Thursday, May 07, 2015

Getting Energetic At ETCC Quarterly Meeting

I attended the Emerging Technologies Coordinating Council (ETCC) quarterly meeting in San Francisco last week.  They were "Charting the Course to Integrated Solutions" this time at PG+E's SOMA complex.  It made perfect sense to convene talks on building integrated solutions at one of the best local clearinghouses for the topic.  I was charting my own course to building systems knowledge and free food.  All of those elements were on hand.

The ETCC's support for early tech development reminds me of the Federal Laboratory Consortium's CRADA programs.  The TRIO outreach to investors and analysts is especially noteworthy; once I'm on the TRIO invitation list my genius should prove indispensable.  Someone mentioned a widely published report on green portfolios and REITs that more people in the finance sector should read.  Finance types should also review the handbooks at Savings by Design and New Buildings Institute to see how developers are designing construction projects that will command premium rents.

I have heard engineering and design professionals discuss biomimetics as an efficient design principle.  One ETCC speaker mentioned biophilia as if it were the next evolution in design.  I would like to see how that plays out.  Biomimetics gives us individual devices and structures that look like they came from the natural environment's sustainable processes.  Biophilia should link those devices to larger social systems.

Public domain statistics on zero net energy (ZNE) buildings show California leading the US.  This implies a large addressable market for things like IoT components that snap into efficient buildings.  The growth of solar tech and integrated energy storage solutions is getting lots of buzz.  Let's see the stats from market leaders.  Tesla Motors and SolarCity are pumping that hype machine for all it's worth.

I was not surprised to learn that finance types in the energy sector lack the technical competence to evaluate a product's viability.  The claim that PACE providers of integrated packages are typically more creditworthy than mortgage lenders reflects this lack of understanding.  Financing a new building upgrade with a PACE assessment can easily lead to wasted investments if the proposed retrofit technology doesn't deliver as promised.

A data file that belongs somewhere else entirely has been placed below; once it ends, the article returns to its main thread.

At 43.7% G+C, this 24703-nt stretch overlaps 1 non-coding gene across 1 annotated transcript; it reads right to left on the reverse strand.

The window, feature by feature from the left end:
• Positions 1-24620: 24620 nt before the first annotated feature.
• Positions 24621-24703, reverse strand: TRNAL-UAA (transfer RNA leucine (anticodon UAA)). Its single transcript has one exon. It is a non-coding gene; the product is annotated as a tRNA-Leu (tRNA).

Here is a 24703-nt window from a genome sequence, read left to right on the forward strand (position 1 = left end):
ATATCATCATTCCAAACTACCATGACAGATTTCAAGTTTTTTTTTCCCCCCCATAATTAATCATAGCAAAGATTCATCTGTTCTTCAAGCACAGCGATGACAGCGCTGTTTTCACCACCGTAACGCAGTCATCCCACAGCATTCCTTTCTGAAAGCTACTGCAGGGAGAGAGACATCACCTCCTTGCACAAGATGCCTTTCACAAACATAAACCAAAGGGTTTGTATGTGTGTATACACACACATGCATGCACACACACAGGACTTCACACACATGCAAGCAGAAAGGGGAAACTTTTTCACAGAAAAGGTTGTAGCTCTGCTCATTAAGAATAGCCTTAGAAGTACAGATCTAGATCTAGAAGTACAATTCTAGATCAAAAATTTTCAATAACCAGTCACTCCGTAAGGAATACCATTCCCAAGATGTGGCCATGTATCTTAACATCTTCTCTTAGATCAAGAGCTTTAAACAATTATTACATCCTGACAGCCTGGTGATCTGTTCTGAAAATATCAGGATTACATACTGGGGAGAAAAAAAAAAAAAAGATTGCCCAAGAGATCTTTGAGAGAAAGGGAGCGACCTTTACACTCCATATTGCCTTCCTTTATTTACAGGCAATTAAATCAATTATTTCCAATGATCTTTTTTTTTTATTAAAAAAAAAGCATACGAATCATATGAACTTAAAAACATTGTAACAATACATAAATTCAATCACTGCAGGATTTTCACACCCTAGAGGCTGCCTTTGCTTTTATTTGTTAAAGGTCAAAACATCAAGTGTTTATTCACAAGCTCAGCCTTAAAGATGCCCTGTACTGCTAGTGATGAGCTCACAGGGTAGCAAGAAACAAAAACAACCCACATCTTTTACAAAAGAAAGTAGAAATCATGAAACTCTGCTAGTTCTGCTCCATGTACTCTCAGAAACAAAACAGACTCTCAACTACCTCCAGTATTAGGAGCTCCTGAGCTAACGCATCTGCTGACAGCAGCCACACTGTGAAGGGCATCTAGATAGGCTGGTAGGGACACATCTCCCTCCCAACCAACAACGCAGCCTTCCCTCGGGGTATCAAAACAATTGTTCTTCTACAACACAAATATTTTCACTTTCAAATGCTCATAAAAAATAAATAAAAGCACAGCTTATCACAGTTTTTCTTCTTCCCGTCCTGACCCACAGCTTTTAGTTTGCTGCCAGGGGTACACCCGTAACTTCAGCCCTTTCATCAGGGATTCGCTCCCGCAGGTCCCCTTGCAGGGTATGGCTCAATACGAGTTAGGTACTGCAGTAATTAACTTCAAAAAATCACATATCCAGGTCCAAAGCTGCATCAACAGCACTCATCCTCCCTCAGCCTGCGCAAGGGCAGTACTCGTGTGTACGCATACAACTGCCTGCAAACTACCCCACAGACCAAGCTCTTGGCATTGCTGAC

The experts on hand revealed that obtaining ZNE benefits through retrofit is still difficult with CPUC code restrictions that discourage improvements in older buildings.  Larger frameworks like ecodistricts and energy use intensity (EUI) encourage developers to think beyond the ROI of a single building when redeveloping a neighborhood.  Developers are learning how to charge premium rents for ZNE buildings by calculating accelerated lease-ups and lower operating expenses after retrofits.

Finance people who need to recalculate the ROIs of ZNE targets can find helpful data at UC Berkeley's Center for the Built Environment and DOE LBL's Flexlab.  Peer-reviewed technical data isn't just for engineers and architects.  It matters in calculating the added rent per square foot a ZNE building earns.  Find the energy cost savings first, fellow analysts.

I'm certain that geospatial Big Data on sunshine, wind, and cloud cover  will play a role in optimizing a ZNE building for a local climate.  Analytics are the low-hanging fruit of any disruptive opportunity in building construction.  Building systems are complex and diverse standards complicate integration.  A unified data source of best practices would be a valuable and disruptive tool for real estate developers.  I'd like to see the UC Berkeley and DOE tools include APIs that make monetizing the data easy.

I have not heard the last of ETCC's bright ideas.  The startups I mentor in the Cleantech Open will be glad that I'm on top of these developments.  Forget the finance sector people who don't know what they're talking about.  Alfidi Capital suffers no such deficiency because I know where to look for data.